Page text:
Searchlight mapping reveals brain regions whose activity patterns carry particular information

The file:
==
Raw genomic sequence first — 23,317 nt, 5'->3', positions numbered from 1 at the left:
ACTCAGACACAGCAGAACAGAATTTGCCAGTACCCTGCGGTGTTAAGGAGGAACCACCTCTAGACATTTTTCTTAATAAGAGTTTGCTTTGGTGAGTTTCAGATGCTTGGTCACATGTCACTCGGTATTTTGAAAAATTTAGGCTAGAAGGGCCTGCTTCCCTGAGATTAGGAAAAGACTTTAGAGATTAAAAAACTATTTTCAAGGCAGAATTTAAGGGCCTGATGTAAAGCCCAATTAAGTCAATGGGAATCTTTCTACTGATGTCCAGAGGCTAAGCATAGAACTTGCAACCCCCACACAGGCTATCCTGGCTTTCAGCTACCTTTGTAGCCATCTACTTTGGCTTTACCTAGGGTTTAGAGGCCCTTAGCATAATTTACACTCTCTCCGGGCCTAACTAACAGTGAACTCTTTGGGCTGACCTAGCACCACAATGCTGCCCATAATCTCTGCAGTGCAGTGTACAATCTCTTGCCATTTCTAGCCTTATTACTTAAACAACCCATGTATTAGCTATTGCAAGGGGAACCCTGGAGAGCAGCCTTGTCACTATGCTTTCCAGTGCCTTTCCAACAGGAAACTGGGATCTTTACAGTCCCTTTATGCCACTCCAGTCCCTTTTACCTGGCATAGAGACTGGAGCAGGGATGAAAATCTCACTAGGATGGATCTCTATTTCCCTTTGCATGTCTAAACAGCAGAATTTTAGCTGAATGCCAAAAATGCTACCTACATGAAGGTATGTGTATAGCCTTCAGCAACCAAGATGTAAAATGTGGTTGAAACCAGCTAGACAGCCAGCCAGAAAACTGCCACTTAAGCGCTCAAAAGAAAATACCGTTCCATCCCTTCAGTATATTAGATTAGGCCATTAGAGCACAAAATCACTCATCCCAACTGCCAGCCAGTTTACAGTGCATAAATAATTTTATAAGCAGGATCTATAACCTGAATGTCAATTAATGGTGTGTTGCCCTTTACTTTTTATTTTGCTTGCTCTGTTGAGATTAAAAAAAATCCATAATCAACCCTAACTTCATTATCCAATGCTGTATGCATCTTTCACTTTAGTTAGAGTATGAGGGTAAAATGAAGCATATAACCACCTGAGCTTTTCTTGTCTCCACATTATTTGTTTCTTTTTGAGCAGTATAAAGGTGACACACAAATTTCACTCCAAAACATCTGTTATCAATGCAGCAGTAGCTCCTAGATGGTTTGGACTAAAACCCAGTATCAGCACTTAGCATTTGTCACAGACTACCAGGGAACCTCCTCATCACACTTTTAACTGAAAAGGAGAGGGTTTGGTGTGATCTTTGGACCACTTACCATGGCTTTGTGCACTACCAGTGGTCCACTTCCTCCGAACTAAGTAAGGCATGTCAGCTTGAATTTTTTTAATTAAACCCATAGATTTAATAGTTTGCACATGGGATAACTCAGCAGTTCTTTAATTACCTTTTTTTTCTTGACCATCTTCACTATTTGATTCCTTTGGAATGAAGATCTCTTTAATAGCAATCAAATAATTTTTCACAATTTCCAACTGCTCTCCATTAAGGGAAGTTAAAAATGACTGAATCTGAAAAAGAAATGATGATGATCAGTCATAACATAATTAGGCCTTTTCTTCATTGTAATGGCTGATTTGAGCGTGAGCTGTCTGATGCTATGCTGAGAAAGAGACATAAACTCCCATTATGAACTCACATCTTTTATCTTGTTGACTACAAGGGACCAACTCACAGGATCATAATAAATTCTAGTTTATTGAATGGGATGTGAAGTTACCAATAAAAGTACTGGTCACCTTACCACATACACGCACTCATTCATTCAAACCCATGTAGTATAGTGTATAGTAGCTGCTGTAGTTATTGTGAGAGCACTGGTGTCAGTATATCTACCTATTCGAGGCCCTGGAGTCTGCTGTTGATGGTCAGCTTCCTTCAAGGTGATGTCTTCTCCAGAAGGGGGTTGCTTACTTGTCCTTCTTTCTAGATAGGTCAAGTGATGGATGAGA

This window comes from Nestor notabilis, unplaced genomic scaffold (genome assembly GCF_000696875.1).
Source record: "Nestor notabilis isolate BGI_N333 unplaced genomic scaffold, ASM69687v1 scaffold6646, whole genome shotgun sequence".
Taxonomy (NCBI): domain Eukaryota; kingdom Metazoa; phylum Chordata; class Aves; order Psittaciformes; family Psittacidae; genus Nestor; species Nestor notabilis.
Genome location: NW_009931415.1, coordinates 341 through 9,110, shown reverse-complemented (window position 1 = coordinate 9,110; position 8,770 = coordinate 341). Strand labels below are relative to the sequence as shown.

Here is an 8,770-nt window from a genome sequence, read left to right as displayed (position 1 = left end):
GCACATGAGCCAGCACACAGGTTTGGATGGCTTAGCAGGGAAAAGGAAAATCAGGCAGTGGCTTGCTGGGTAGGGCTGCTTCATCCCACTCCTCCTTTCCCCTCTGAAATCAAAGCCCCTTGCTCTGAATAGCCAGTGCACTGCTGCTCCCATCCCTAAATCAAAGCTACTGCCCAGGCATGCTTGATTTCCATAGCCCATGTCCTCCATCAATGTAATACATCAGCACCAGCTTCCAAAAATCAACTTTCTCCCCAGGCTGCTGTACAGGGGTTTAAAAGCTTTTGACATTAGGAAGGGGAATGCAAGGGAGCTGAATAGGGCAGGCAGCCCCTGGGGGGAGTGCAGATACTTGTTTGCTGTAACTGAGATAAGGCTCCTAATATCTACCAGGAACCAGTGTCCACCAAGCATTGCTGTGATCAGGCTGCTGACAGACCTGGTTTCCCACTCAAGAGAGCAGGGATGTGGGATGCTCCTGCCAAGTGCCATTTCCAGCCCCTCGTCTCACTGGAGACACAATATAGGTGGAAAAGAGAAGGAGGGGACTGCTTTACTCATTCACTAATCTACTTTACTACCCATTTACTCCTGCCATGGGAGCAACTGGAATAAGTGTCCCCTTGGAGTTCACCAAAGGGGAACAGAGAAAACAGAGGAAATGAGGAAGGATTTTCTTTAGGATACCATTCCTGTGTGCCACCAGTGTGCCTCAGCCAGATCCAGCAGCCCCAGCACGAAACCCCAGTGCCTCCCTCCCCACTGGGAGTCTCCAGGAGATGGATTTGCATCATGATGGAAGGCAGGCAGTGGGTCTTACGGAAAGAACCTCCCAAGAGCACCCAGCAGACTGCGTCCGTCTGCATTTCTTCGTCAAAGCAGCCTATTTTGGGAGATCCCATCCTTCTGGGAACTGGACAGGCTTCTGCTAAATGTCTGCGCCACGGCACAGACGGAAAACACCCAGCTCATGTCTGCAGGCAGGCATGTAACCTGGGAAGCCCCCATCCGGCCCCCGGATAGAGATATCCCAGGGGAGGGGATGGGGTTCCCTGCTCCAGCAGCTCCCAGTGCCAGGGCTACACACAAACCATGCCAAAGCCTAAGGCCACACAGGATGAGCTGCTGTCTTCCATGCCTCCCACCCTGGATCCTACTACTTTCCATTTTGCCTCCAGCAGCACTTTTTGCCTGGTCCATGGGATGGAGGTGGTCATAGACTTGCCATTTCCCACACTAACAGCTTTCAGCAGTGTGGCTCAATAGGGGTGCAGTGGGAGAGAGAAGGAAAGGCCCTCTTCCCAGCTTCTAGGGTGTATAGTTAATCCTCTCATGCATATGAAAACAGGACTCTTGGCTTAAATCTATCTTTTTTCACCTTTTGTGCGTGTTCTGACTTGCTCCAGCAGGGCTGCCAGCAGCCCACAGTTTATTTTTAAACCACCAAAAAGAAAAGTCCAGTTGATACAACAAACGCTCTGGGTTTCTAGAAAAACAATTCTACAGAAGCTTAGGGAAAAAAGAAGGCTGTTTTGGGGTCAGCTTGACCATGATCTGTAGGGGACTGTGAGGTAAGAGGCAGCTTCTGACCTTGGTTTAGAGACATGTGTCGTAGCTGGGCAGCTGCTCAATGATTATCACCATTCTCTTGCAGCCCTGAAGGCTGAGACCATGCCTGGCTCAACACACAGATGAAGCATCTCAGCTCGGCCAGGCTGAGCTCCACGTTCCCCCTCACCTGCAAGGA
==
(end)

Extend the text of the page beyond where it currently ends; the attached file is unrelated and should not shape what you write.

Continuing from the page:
Subtle pattern information is sensitively detected by information-based searchlight mapping, but not by conventional activation mapping. The performance of activation- (black lines) and information-based mapping (colored lines) at detecting focally distributed effects (for color coding, see D) in simulated fMRI data. A shows an arrangement of four plots, where the top row displays average results obtained for large effect regions, and the bottom row displays average results obtained for small effect regions. The left and right columns display average results obtained for the two lower and the two higher functional contrast-to-noise ratios, respectively. A shows ROCs for the case of unsmoothed data. B shows the effect of spatial smoothing. The vertical axis here represents the area under the ROC. For the included case of no smoothing (i.e., full width at half maximum = 0), the areas under the ROC (marked as circles) correspond to the ROCs shown in A. Note that smoothing degrades performance for all techniques. For the crucial case of unsmoothed data, C summarizes the essential results by visually relating the detection performances afforded by the different techniques for small and large regions and low and high functional contrast-to-noise ratio. The searchlights yielding optimal performance in each case are shown in gray (4- or 5-mm radius). The circles in C replicate the circles in B reflecting the areas under the ROCs shown in A. In A and B, the line thickness measured vertically is 2 SEMs obtained by repeating the simulations and analyses 40 times with fresh noise. The shapes of the regions shown in green in A–C are exactly those used in the simulations. D illustrates the color coding in A–C and shows the searchlights used.